August 2, 2010Doug Hadden
We’ve discussed the current state-of-the-art in government shared services. There’s some discontent among government users for technology shared services. Despite a rather obvious set of benefits from standardization and consolidation of similar GRP functions such as budget, financial and human capital management. Gartner Group concluding that “shared services” is on the descent to the trough of disillusionment.
Process standardization is a key benefit experienced in the private sector. Standardization reduces cost for training, support and upgrading software. Private sector companies can benefit from best practices. They adjust their processes to achieve greater efficiency. Government doesn’t work that way. Adjusting processes to achieve greater efficiency or standardization often requires changes to the law. Privacy,agency independence, de-centralization and other problems can make standardization exercises difficult. Shared services initiatives begin with analysis of the current situation. There can be significant commonality among government organizations.
The pattern of dissimilar processes expands based on the number of organizations compared. Even small government agencies can have significant differences in mandate. Problems encountered with standardization include:
- Disjointed processeswhere only parts of shared processes are standardized. The comprehensive “line of business” cannot be fully automated leaving government ministries, departments and agencies with the option of manual processes or creating special purpose tools. This has been a general problem in government IT that standardization can worsen rather than aleve.
- Diminishing returns where adapting organizational processes to the standard reduces efficiency or service delivery.
- Legal and processbarriers where standardization cannot be implemented by some organizations. This can dramatically reduce the return on investment for setting up an expensive shared services infrastructure if it cannot be leveraged by all government organizations.
The primary difficulty in achieving government shared services for “lines of business” isn’t standardization – it’s the technology tools used. Many shared services initiative use Enterprise Resource Planning (ERP) software developed for the private sector. This software has some unfortunate characteristics:
- Customization: the use of code customization to achieve government needs that increases the Total Cost of Ownership (TCO). This makes it difficult to transition sets of customized code to standard processes.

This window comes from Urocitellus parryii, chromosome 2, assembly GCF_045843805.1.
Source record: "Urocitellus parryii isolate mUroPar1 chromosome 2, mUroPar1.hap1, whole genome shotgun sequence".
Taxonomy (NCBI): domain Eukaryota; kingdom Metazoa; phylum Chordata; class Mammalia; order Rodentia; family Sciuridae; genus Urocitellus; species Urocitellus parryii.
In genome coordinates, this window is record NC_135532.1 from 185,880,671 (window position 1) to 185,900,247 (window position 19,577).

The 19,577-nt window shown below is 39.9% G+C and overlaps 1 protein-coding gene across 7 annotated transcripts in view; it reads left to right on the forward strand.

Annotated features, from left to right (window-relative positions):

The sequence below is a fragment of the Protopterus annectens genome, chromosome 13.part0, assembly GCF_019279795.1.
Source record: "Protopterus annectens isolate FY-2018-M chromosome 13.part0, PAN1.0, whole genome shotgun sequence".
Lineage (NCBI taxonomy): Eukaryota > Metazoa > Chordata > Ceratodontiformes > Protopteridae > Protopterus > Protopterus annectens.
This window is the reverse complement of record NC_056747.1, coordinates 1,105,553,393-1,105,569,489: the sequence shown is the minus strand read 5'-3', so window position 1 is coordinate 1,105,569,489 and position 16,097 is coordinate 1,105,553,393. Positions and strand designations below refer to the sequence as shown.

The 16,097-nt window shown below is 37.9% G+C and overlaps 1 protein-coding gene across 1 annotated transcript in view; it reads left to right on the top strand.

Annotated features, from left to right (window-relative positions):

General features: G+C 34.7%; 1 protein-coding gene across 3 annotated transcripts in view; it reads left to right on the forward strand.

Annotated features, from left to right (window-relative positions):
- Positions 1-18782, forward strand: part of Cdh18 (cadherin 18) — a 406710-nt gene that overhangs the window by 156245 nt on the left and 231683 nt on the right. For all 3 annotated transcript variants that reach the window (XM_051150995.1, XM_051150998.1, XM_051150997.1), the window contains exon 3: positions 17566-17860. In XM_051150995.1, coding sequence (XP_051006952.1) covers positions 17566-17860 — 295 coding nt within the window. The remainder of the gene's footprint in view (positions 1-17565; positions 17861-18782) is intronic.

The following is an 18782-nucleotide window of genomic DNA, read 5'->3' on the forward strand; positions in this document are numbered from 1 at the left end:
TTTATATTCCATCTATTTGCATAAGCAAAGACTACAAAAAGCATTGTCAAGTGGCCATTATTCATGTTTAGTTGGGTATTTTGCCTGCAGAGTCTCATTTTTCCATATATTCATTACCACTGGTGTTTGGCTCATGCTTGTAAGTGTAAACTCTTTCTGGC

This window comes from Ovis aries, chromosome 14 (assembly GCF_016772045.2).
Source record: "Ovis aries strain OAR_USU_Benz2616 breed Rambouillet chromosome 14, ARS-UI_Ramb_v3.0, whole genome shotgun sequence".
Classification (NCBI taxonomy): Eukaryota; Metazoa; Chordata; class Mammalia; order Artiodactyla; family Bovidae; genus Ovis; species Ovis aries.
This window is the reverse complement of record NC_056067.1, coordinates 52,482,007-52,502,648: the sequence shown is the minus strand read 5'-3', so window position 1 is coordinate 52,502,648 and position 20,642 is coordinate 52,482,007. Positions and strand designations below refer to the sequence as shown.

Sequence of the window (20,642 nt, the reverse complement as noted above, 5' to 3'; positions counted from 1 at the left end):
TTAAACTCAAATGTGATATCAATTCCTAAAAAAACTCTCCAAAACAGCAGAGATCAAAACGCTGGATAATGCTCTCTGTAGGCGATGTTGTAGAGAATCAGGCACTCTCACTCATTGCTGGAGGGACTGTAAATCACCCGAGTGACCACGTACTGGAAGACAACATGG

- Single instance: the design of private sector software expects a single entity operating standard processes. Many government shared services initiatives requires hosting multiple different instances, which defeats the purpose of shared services in the first place.
- Reliance of industry practices: this use of so-called “best practices” makes it difficult to standardize a complete process across multiple organizations. And, very difficult to support legal reform and modernization of financial processes.
We have been very adamant that software technology can be designed specifically for government. We’ve developed an innovative shared services technology approach. This approach is based on three important “non functional requirements” for the design of Version 7 of the FreeBalance Accountability Suite:
- Configuration where the broad spectrum of government processes can be easily configured and requires no customization.
- Multiple configurations where a single hosted system can support different configurations.
- Reliance of government good practices proven around the world to support change and modernization.
The FreeBalance approach to shared services supports a different deployment model:
- Standardization of many processes facilitated through the configuration approach. These processes will be standard and identical.
- Semi-standardization through a configuration range where government organizations can select processes within a narrow approved range. Once again, this approach is supported through parameters in the FreeBalance Accountability Suite. Semi-standardization enables governments to achieve the benefits of consolidation by broadening the shared services footprint without significantly increasing costs.
- Local or central hosting of functions unique to the government organization. These functions may need to be separate from shared services because of legal requirements. Or, the processes are so unique as to make central hosting cost ineffective. The FreeBalance Accountability Suite supports this approach through hybrid deployment where processes can be hosted in more than one location.
- Phased migration of configurations where government organizations can move to compliant and mandated standard processes over time. This reduces the training costs and lack of productivity associated with switching solutions abruptly.
Latest posts by Doug Hadden (see all)
- How can Governments Overcome Legacy Policy Making? - April 20, 2017
- How does the Happiness Balanced Scorecard Simplify Policy-Making? - April 19, 2017
- The Government Wellbeing Balanced Scorecard - March 28, 2017
- How can Wellbeing Science improve Government Policy? - March 22, 2017